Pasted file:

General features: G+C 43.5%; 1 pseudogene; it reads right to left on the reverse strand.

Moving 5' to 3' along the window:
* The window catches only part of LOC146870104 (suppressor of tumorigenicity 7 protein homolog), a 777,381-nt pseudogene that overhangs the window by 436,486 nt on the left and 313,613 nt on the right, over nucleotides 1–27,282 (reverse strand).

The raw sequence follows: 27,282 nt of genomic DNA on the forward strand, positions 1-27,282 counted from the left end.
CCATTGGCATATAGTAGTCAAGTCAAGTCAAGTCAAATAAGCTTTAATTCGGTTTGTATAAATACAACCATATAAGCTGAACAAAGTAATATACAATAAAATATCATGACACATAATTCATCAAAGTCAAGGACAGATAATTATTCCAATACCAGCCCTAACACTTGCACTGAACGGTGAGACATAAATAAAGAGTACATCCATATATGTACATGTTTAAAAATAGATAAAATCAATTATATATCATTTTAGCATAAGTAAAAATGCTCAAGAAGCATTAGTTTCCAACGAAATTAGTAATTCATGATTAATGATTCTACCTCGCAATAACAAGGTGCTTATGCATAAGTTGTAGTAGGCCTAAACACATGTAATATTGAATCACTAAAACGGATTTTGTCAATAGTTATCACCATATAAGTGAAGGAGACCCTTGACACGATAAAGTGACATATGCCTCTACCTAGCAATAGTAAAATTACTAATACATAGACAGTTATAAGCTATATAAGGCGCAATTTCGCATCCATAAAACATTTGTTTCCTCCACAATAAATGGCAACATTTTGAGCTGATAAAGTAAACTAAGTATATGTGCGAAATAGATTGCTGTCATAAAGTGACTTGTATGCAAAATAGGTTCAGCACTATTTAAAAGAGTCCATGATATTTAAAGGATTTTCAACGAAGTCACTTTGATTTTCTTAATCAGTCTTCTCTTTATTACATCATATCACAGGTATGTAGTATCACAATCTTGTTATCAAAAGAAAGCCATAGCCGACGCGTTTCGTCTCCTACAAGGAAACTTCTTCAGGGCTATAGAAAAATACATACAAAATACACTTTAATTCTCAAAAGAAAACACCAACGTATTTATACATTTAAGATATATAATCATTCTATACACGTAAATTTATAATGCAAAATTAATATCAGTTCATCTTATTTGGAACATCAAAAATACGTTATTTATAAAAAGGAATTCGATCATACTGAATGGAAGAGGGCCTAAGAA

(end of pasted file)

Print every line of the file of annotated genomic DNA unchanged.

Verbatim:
General features: G+C 43.5%; 1 pseudogene; it reads right to left on the reverse strand.

Moving 5' to 3' along the window:
* The window catches only part of LOC146870104 (suppressor of tumorigenicity 7 protein homolog), a 777,381-nt pseudogene that overhangs the window by 436,486 nt on the left and 313,613 nt on the right, over nucleotides 1–27,282 (reverse strand).

The raw sequence follows: 27,282 nt of genomic DNA on the forward strand, positions 1-27,282 counted from the left end.
CCATTGGCATATAGTAGTCAAGTCAAGTCAAGTCAAATAAGCTTTAATTCGGTTTGTATAAATACAACCATATAAGCTGAACAAAGTAATATACAATAAAATATCATGACACATAATTCATCAAAGTCAAGGACAGATAATTATTCCAATACCAGCCCTAACACTTGCACTGAACGGTGAGACATAAATAAAGAGTACATCCATATATGTACATGTTTAAAAATAGATAAAATCAATTATATATCATTTTAGCATAAGTAAAAATGCTCAAGAAGCATTAGTTTCCAACGAAATTAGTAATTCATGATTAATGATTCTACCTCGCAATAACAAGGTGCTTATGCATAAGTTGTAGTAGGCCTAAACACATGTAATATTGAATCACTAAAACGGATTTTGTCAATAGTTATCACCATATAAGTGAAGGAGACCCTTGACACGATAAAGTGACATATGCCTCTACCTAGCAATAGTAAAATTACTAATACATAGACAGTTATAAGCTATATAAGGCGCAATTTCGCATCCATAAAACATTTGTTTCCTCCACAATAAATGGCAACATTTTGAGCTGATAAAGTAAACTAAGTATATGTGCGAAATAGATTGCTGTCATAAAGTGACTTGTATGCAAAATAGGTTCAGCACTATTTAAAAGAGTCCATGATATTTAAAGGATTTTCAACGAAGTCACTTTGATTTTCTTAATCAGTCTTCTCTTTATTACATCATATCACAGGTATGTAGTATCACAATCTTGTTATCAAAAGAAAGCCATAGCCGACGCGTTTCGTCTCCTACAAGGAAACTTCTTCAGGGCTATAGAAAAATACATACAAAATACACTTTAATTCTCAAAAGAAAACACCAACGTATTTATACATTTAAGATATATAATCATTCTATACACGTAAATTTATAATGCAAAATTAATATCAGTTCATCTTATTTGGAACATCAAAAATACGTTATTTATAAAAAGGAATTCGATCATACTGAATGGAAGAGGGCCTAAGAA